19/12/2007 - 22:00

Labor made the running in ’07

19/12/2007 - 22:00

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Future generations of Western Australians are likely to recall 2007 because of several significant, indeed unique, political events.

Future generations of Western Australians are likely to recall 2007 because of several significant, indeed unique, political events.

Those recalling it will firstly do so because it marked the rise of Queenslander Kevin Rudd – otherwise known as Kevin07, who, we learned during 2007, visited Perth three times during 2006 for advice from former WA premier, Brian Burke.

This celebrity focus is understandable, since so much historical writing hinges around personalities, especially prime ministers, presidents, monarchs, and even generals.

Joyful Laborites will undoubtedly reinforce the Kevin07 focus since they waited more than a decade for the Howard era to end; an era that for them had become less tolerable since Australia was allied with US President George W Bush in the fight against Jihadism’s opening moves to create a global Caliphate.

More circumspect Laborites, however, are likely to focus upon events that most outside WA are likely to overlook.

These will firstly see year 2007 as the year during which Kim Beazley bowed out of politics.

Also of note is that, just two months earlier, his politician father, also Kim, died.

The Beazley name has been integral to WA Labor history since shortly before the end of World War II.

Not widely realised is the fact that, during the 1950s and even the early 1960s, Kim senior was seen as a possible national Labor leader and thus prime minister.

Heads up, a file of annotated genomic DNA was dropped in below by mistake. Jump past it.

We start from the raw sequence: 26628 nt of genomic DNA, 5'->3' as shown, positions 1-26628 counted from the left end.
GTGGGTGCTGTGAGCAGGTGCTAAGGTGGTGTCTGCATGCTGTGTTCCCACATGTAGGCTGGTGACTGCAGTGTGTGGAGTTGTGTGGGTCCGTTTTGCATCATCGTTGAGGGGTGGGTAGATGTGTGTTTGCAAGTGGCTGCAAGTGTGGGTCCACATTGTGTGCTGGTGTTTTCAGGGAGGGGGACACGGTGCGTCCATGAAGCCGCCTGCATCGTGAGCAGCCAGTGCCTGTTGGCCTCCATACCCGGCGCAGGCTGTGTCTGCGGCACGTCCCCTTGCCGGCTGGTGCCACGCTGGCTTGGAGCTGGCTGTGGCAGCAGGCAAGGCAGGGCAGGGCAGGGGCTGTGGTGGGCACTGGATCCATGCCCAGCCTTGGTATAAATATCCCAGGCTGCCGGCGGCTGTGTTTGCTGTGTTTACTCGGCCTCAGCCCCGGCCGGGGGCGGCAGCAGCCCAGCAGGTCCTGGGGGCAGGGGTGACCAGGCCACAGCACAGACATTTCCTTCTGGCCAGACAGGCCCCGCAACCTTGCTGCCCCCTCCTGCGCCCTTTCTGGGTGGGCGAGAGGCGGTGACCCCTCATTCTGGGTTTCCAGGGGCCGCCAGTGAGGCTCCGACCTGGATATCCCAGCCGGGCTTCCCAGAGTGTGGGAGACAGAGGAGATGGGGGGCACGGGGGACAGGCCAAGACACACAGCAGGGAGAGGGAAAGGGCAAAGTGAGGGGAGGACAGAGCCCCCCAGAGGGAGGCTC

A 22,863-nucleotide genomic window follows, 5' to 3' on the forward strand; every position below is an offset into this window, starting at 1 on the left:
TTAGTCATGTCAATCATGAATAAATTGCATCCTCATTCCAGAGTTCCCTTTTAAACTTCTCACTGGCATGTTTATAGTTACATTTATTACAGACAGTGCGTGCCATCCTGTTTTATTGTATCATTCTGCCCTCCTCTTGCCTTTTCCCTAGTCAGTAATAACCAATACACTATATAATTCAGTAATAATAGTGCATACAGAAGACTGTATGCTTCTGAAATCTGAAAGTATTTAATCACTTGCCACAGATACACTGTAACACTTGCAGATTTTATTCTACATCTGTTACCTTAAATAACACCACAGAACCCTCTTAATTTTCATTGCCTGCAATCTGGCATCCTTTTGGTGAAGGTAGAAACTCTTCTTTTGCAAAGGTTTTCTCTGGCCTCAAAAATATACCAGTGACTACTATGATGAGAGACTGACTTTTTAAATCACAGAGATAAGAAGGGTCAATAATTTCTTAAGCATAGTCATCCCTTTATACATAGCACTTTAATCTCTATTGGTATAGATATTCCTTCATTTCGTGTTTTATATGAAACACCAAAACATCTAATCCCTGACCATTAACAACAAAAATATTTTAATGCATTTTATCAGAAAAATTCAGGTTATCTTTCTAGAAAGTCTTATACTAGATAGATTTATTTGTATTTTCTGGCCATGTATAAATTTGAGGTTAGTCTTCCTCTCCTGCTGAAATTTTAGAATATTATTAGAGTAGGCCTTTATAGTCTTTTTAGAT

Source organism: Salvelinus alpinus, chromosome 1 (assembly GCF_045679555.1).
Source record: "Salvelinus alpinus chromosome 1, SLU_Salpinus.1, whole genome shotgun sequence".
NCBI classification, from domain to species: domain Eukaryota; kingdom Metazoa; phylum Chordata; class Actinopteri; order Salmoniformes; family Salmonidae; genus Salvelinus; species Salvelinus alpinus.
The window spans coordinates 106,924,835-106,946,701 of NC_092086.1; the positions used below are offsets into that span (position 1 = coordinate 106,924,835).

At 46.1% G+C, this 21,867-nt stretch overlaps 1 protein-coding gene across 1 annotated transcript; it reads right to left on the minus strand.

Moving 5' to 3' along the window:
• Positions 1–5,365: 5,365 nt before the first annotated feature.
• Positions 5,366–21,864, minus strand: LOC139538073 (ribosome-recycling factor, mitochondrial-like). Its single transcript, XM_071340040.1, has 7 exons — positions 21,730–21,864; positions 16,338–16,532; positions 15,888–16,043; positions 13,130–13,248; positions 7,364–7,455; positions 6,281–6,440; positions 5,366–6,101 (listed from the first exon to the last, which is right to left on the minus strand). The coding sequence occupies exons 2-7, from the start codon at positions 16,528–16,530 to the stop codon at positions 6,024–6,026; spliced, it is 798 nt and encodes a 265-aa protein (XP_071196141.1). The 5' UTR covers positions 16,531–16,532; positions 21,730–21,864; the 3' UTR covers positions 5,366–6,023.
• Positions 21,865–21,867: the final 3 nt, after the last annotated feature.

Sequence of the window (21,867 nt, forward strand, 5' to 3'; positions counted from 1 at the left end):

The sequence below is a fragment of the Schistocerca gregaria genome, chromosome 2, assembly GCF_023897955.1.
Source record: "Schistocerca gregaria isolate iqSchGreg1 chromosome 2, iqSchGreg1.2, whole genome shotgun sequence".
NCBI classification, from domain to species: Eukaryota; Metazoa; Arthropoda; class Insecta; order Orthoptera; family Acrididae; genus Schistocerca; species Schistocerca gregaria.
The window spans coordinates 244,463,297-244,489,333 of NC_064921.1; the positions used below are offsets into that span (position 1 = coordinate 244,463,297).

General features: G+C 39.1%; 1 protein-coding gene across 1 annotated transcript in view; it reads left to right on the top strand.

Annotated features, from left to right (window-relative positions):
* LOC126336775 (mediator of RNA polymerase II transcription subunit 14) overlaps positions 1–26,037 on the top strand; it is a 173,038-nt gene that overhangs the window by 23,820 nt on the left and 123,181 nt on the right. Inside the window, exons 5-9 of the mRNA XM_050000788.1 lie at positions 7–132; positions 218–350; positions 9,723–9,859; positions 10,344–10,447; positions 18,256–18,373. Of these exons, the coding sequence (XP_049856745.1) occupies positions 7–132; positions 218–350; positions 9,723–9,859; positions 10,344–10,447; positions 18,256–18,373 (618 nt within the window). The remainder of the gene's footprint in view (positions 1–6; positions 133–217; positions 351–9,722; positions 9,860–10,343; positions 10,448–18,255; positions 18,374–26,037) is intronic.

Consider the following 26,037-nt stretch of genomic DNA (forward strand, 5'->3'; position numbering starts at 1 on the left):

He’d entered federal politics in 1945 as member for Fremantle, taking over from Labor’s iconic prime minister, John Curtin, and holding the seat until 1977.

Beazley jnr entered federal politics in 1980 as member for Swan and twice came close to following Mr Curtin by becoming the second Western Australian to be PM.

But, as with his father, that was not to be.

Year 2007 also marked the demise of WA Labor’s other dominant family name –  Burke.

Brian Burke entered state parliament in 1973, the year his father, Thomas, died.

Tom Burke entered federal parliament in 1943 as member for Perth and many saw him as a potential Labor treasurer after that other iconic Labor leader, Ben Chifley, departed the national political stage.

But Tom Burke only held Perth until 1955 when it went to the Liberals, primarily because of Labor’s third great national split over communist influence in the unions at the height of the Cold War.

Tom Burke and Kim senior were close political allies and their sons, Brian and Kim, were pals from early childhood years.

One outcome of Labor’s bitter 1950s left-right imbroglio was that Tom Burke was expelled from the Labor Party by the then-dominant far left faction in the WA branch.

Notwithstanding Labor’s ideological turmoil and angst of the 1950s, after just 10 years in parliament, Brian Burke became premier and five years later was ambassador to Eire and Vatican City, appointments then seen as precursors to a later re-emergence as a federal MP.

And many saw him as a likely future prime minister.

But that was also not to be.

As disappointing as these developments have undoubtedly been for both families, 2007 brought something even more bitter for Mr Burke, since he was told by fellow former journalist, and now Labor premier, Alan Carpenter, to get out of the Labor Party, something he, by now WA’s most successful political lobbyist, felt compelled to do.

A key contributor to the demise of the Burke family’s more than 60 years of association with Labor was long-time rival and leftist factional powerbroker, Jim McGinty.